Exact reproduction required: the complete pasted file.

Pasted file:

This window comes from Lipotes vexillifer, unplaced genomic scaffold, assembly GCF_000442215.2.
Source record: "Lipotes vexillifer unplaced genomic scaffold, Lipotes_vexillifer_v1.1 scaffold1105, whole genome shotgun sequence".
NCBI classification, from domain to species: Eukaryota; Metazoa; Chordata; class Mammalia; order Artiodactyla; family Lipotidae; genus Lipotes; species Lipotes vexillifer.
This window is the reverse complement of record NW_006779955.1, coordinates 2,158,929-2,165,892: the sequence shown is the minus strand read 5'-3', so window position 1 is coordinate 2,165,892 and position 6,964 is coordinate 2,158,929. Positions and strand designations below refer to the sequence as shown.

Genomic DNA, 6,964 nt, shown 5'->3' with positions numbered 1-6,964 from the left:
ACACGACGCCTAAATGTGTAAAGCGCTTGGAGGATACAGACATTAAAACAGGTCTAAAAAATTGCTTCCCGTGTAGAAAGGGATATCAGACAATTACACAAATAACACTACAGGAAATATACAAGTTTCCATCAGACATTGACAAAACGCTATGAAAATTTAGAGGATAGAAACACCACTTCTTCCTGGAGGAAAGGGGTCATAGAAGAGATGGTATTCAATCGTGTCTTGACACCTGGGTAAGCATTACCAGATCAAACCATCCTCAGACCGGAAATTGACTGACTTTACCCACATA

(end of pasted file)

This window comes from Lipotes vexillifer, unplaced genomic scaffold, assembly GCF_000442215.2.
Source record: "Lipotes vexillifer unplaced genomic scaffold, Lipotes_vexillifer_v1.1 scaffold1105, whole genome shotgun sequence".
NCBI classification, from domain to species: Eukaryota; Metazoa; Chordata; class Mammalia; order Artiodactyla; family Lipotidae; genus Lipotes; species Lipotes vexillifer.
This window is the reverse complement of record NW_006779955.1, coordinates 2,158,929-2,165,892: the sequence shown is the minus strand read 5'-3', so window position 1 is coordinate 2,165,892 and position 6,964 is coordinate 2,158,929. Positions and strand designations below refer to the sequence as shown.

Genomic DNA, 6,964 nt, shown 5'->3' with positions numbered 1-6,964 from the left:
ACACGACGCCTAAATGTGTAAAGCGCTTGGAGGATACAGACATTAAAACAGGTCTAAAAAATTGCTTCCCGTGTAGAAAGGGATATCAGACAATTACACAAATAACACTACAGGAAATATACAAGTTTCCATCAGACATTGACAAAACGCTATGAAAATTTAGAGGATAGAAACACCACTTCTTCCTGGAGGAAAGGGGTCATAGAAGAGATGGTATTCAATCGTGTCTTGACACCTGGGTAAGCATTACCAGATCAAACCATCCTCAGACCGGAAATTGACTGACTTTACCCACATA